Everything is a loophole and keyhole and rabbit hole all rolled into one. For no apparent reason I turned to my husband at one point today and said “I wish it was 1987.” He didn’t ask me why. He knows what I am. A creature forever pining for the way things were. 
I can never find a proper outlet for this time traveling mind fuckage in New York because New York is new and even it’s tarnished surfaces gleam with modernity and newness and steel and iron. Everything is always refurbished or redone or remodeled or made over or glammed up. Not much is allowed to stay exactly the way it was. 

Summer sucks me a up into a vortex of non stop memories. 
My first novel was about that very thing - the pull of adolescent summers. My second novel was also about a backwards leap - toward a lost self. My third book will be more of the same. 1960s Poland. The tug and push and tides of love and history. Now and then, then, all over again. 

The hallway leading to my grandmothers apartment in Poland smells like it has for decades - smoky, ashy, metallic, the residue of fried onions and wet shoes. Or something. 
Who does this? Who is pining like this? I am like King Midas. I touch something and it becomes an instant memory. It ceases to be alive but instead becomes a mental postcard, which I will return to over and over again in my heart.

Something is happening to me except it’s not a new thing at all. I want to go back. It is a thing I’ve done my whole life. A yen to return, mostly to the place that bore me. Or to versions and ideas about what home means. For example, I walk down the labyrinthine walkway from our hotel room in Crete down to the sea, and I am nostalgic. But for what? This is a new place. I ask - is that the original facade? I see Russian tourists wearing chunky heels from 1990 and I smile. Little Scandinavian boys frolic on the beach in tiny speedos and I smile and think ah, bathing trunks just like in Poland in the late eighties and in some small rural towns, right now.

Everything is a loophole and keyhole and rabbit hole all rolled into one. For no apparent reason I turned to my husband at one point today and said “I wish it was 1987.” He didn’t ask me why. He knows what I am. A creature forever pining for the way things were.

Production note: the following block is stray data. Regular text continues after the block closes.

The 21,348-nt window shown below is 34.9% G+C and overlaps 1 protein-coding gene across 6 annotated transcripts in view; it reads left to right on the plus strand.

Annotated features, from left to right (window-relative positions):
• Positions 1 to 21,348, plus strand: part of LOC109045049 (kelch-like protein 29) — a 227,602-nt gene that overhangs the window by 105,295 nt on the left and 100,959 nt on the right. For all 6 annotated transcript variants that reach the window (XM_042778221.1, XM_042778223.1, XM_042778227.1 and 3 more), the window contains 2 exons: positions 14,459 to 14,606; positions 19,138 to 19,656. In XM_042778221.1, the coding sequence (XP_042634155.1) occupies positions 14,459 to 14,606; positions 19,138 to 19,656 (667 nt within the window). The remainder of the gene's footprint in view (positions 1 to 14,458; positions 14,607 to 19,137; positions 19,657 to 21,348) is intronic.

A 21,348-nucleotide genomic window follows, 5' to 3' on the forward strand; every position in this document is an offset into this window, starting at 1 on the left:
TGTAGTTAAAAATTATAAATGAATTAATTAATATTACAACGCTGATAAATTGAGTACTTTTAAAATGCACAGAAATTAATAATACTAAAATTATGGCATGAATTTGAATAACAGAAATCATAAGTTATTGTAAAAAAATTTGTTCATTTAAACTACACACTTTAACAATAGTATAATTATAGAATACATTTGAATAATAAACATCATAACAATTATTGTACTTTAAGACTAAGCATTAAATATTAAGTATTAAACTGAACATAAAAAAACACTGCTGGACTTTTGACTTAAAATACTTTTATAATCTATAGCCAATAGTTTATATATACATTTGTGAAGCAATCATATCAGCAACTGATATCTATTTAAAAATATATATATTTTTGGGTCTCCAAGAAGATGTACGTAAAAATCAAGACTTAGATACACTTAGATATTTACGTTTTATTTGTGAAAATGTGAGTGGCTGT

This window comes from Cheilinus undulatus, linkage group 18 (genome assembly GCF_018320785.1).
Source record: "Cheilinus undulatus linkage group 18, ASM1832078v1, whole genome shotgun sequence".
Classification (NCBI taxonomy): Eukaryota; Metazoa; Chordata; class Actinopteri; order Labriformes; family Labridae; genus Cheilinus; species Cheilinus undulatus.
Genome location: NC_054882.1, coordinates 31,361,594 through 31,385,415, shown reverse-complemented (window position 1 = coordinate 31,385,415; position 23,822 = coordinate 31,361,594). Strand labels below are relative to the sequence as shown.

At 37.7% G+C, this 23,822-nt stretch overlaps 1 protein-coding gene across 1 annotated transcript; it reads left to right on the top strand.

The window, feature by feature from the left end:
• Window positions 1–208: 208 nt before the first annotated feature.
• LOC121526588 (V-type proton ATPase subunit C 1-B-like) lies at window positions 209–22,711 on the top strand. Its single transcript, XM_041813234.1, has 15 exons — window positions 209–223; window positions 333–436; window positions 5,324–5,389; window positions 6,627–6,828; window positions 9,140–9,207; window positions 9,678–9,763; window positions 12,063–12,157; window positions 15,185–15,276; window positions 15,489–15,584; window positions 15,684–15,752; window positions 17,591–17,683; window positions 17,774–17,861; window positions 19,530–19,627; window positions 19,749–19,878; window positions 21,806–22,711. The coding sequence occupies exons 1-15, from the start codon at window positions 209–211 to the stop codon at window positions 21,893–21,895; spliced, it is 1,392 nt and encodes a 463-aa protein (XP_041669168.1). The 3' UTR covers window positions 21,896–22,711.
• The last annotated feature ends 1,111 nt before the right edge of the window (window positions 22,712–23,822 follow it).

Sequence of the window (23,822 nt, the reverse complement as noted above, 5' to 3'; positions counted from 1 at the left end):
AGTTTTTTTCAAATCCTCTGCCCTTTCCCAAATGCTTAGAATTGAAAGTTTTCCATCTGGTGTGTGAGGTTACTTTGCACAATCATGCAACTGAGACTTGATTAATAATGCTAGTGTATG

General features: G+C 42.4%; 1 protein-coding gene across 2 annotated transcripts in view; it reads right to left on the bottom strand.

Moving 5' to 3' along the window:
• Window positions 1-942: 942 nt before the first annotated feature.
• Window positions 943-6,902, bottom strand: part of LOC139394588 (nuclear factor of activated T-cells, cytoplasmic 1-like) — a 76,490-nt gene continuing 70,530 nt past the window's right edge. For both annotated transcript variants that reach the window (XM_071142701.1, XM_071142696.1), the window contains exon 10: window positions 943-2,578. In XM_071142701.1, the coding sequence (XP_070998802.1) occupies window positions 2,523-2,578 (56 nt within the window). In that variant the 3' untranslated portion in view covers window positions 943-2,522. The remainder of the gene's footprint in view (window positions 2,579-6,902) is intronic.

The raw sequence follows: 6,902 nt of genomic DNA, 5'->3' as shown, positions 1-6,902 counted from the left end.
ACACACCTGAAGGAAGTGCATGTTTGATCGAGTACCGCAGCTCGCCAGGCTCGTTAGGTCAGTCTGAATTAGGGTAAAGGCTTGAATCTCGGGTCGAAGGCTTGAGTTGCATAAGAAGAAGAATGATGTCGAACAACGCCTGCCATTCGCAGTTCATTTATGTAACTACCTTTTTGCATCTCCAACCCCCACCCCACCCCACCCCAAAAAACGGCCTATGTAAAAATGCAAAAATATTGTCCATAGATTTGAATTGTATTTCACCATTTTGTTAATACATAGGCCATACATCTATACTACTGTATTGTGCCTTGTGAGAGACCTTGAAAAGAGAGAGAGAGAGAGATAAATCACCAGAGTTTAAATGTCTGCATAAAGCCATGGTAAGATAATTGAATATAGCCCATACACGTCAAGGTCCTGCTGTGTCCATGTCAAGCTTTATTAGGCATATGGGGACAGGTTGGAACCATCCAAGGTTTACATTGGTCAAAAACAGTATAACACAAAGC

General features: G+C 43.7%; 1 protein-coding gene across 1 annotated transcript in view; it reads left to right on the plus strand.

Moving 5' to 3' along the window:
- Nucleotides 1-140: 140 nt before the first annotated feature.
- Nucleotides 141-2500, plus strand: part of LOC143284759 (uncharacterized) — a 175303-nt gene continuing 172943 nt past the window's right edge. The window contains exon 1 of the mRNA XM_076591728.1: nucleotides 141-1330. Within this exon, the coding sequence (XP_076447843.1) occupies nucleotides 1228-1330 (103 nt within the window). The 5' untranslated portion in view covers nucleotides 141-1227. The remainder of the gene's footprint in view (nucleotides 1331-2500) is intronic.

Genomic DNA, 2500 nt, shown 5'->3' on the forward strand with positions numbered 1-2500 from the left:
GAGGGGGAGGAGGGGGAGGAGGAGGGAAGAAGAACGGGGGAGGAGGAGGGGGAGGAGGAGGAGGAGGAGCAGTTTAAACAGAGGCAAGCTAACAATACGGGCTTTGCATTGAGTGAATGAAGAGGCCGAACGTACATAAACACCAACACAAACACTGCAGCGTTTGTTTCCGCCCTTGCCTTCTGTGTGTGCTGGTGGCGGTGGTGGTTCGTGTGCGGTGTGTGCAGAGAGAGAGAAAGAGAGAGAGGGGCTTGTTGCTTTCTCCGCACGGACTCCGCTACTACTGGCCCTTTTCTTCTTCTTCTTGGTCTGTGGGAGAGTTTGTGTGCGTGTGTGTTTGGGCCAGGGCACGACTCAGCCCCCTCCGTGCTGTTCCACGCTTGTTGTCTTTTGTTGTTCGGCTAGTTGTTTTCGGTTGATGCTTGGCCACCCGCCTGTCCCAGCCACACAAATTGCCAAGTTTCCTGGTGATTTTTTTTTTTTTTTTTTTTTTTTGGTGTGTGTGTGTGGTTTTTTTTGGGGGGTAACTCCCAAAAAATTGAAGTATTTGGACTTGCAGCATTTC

I can never find a proper outlet for this time traveling mind fuckage in New York because New York is new and even it’s tarnished surfaces gleam with modernity and newness and steel and iron. Everything is always refurbished or redone or remodeled or made over or glammed up. Not much is allowed to stay exactly the way it was.

Summer sucks me a up into a vortex of non stop memories.
My first novel was about that very thing - the pull of adolescent summers. My second novel was also about a backwards leap - toward a lost self. My third book will be more of the same. 1960s Poland. The tug and push and tides of love and history. Now and then, then, all over again.

The hallway leading to my grandmothers apartment in Poland smells like it has for decades - smoky, ashy, metallic, the residue of fried onions and wet shoes. Or something.
Who does this? Who is pining like this? I am like King Midas. I touch something and it becomes an instant memory. It ceases to be alive but instead becomes a mental postcard, which I will return to over and over again in my heart.

Filed under memories summer nostalgia writing

10 notes

It’s dark now. The lights up in the hills come from houses or cars swerving down the mountainside but these lights seem so distant I keep mistaking them for airplanes. There is accordion music playing down by the sea & I hear children shouting and laughing, children who should be asleep but night means nothing here, except the prolonging of a beautiful day. 

My husband keeps closing the terrace doors and I keep opening them, who cares about letting the air conditioning out. I want to let the night in. I want to be aware of island sounds, because they calm me, the tide splashing against the white pebbles & rocks, like some kind of lullaby.